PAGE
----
I think the best part of the game - and one of my highlights thus far this season - was the send-off the crowd gave to the Nats at the end of the game. We cheered for the end of the game, then died down, and then cheered the Nats off the field and into the locker room on their way to
Los Angeles of Anaheim (still "ANA" on the out of town scoreboard, guys). Not only did it warm my heart, but you could tell that the players really, really appreciated it. They waved their caps and lingered just a little bit to soak it in. It was one of those moments that only happens in sports - the bonding of a team and a city. It might have got a little dry in the stadium at that point - or maybe it's just dry in my office as I'm writing this.SuperNoVa's Concessionaire Notes
There was plenty of the Ice Cream of the Future on hand yesterday, at least in my favorite flavor, chocolate. They ran out of cookies & cream, to the chagrin of everyone else in line in front of me.
The Nachos are a scam! The pictures of the Nachos includes a white, creamy liquid that must
be sour cream. (As we know, cheese, sour cream and salsa is the best combination of flavors on this Earth). Ordering said nachos, I learned that not only did they not
have sour cream on Sunday, but they have never had sour cream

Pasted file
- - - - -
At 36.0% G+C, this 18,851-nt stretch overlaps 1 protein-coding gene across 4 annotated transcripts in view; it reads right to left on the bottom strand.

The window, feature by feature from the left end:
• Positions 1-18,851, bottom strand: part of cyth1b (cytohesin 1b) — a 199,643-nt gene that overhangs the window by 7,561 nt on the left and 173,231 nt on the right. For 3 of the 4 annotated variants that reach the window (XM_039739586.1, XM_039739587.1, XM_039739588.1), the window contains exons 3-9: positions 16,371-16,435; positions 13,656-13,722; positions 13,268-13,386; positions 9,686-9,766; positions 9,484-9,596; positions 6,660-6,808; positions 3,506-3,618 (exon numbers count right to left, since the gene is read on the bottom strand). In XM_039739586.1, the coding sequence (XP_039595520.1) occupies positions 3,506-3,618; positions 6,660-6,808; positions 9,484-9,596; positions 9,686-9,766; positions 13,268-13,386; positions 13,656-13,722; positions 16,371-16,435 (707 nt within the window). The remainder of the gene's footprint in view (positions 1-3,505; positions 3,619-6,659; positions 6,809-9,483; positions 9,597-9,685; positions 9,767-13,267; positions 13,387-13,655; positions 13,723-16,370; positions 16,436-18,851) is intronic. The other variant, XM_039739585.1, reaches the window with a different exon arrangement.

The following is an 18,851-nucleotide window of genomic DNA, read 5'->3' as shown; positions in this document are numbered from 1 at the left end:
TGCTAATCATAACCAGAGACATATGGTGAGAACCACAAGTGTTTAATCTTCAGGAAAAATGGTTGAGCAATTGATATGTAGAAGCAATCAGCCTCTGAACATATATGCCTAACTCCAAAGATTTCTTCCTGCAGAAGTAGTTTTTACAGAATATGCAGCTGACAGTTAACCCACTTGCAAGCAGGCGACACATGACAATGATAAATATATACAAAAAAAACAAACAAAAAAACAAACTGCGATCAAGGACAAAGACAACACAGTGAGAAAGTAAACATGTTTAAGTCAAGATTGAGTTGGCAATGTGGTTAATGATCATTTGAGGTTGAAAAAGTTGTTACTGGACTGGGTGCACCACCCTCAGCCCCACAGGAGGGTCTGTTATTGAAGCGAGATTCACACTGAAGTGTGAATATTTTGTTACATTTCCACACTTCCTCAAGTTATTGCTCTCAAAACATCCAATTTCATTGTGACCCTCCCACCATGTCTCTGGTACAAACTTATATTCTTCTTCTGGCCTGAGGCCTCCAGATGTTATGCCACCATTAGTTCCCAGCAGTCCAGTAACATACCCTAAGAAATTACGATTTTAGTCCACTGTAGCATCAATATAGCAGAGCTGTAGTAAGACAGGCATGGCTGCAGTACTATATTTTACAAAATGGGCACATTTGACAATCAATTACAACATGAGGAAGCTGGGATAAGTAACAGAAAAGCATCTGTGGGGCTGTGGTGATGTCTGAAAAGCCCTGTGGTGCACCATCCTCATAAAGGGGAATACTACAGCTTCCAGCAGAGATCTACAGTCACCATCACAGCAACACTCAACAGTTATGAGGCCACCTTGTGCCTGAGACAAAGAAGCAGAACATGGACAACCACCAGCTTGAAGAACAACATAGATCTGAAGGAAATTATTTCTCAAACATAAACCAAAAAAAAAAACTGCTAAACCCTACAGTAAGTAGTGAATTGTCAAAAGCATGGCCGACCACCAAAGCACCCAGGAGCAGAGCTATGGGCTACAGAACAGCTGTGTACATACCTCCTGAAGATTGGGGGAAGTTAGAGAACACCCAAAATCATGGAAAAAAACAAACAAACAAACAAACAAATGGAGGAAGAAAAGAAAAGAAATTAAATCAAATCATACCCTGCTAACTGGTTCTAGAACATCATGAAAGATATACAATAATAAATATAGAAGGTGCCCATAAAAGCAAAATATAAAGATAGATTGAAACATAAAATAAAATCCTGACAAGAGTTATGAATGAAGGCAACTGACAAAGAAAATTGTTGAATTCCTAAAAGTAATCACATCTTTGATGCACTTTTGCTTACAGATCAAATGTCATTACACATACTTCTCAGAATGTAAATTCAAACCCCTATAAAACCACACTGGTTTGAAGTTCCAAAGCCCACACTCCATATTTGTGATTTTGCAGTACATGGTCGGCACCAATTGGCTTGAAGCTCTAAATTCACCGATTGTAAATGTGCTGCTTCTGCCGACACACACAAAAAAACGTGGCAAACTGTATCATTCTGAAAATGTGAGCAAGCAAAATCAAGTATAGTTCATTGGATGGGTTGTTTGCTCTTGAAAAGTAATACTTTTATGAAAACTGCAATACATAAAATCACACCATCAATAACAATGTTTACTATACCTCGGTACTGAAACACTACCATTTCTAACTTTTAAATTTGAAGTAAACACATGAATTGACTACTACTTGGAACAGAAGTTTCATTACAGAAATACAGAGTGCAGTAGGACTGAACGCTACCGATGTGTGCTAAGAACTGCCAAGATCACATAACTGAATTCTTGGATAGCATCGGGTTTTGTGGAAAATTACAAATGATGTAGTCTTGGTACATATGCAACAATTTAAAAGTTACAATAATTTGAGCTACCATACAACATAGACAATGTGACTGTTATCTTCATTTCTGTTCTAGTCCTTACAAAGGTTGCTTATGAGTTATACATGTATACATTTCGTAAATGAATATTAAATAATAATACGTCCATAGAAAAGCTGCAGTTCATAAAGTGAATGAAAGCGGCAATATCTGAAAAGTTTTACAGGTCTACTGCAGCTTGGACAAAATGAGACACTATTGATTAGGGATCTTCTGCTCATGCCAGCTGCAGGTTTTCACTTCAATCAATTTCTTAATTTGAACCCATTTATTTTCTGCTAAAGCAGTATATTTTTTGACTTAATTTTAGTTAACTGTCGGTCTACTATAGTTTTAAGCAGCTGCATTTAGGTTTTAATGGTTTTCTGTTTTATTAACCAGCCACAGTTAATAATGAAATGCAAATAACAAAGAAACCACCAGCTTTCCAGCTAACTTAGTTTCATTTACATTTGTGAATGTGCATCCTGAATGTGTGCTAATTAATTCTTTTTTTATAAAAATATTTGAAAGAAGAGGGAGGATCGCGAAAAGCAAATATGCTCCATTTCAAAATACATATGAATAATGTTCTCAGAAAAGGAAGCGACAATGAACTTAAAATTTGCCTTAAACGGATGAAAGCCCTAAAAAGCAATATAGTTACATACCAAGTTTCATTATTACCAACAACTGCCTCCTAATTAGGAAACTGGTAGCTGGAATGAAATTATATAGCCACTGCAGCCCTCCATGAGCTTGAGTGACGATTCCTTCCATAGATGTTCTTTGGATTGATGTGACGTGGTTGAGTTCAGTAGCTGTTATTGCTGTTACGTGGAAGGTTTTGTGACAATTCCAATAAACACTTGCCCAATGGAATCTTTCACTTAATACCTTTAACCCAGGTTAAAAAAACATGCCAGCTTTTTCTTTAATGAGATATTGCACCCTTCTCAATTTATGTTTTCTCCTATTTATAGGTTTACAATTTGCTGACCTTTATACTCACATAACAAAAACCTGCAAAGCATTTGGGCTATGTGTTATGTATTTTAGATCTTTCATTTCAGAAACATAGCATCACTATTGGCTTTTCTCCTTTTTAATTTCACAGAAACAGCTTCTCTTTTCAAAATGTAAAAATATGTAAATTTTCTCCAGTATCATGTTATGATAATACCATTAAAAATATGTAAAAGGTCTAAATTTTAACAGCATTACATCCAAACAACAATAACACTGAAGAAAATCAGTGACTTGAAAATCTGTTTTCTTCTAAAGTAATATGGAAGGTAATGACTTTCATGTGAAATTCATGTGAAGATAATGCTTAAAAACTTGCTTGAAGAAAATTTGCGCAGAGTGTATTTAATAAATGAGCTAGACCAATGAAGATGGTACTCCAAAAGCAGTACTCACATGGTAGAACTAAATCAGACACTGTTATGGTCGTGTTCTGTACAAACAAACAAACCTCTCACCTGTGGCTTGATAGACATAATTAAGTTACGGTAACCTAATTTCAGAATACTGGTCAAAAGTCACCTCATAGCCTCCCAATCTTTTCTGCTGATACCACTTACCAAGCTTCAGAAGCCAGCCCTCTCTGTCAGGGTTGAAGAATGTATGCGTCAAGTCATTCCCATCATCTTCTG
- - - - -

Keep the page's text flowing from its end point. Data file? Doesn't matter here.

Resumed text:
for the nachos. This is the kind of outrageous false advertising upon which the FTC should clamp down.
I'm close to giving up on the concessions at RFK now that my nacho dream has been destroyed. I'll try the chorizo next time, but I do not have high hopes.Figuring AttendanceThe Post beat me to it
, but I was going to mention that yesterday's RFK crowd put the Nats over the top of the DC record for highest attendance in a year. That's right, no Senators team ever drew more than 1.05 million. Shocking, isn't it?
Believe it or not, the Nats will have higher attendance in their games against American League teams (9 games vs. the AL, probable attendance of 300,000) than the 1935 team had all year
versus the American League. Mind you, that 1935 team had a lot of the same players that had played in the World Series two years earlier.Franchising
ESPN says that the Nats can "eclipse a franchise record" with their 11th straight win tonight. This assumes, of course, that the Nats are the same "franchise" as the Expos. A debatable topic, at best. If we were still the same franchise, wouldn't Andre Dawson/Rusty Staub's #10 have to be retired? No one wears it, but it's also not on the outfield wall like Jackie Robinson's 42. According to the Web site
, #8, #10, and #30 are retired. I'm calling bull**** on this one - the Twinkies haven't retired
former Senators' greats numbers. Ooops...there were none
. Walter Johnson never wore a uniform number
when he played, and none of the other Senators were worthy of numbers being retired (with the possible exception of Goose Goslin, who also played the bulk of his time with the Senators before numbers were used).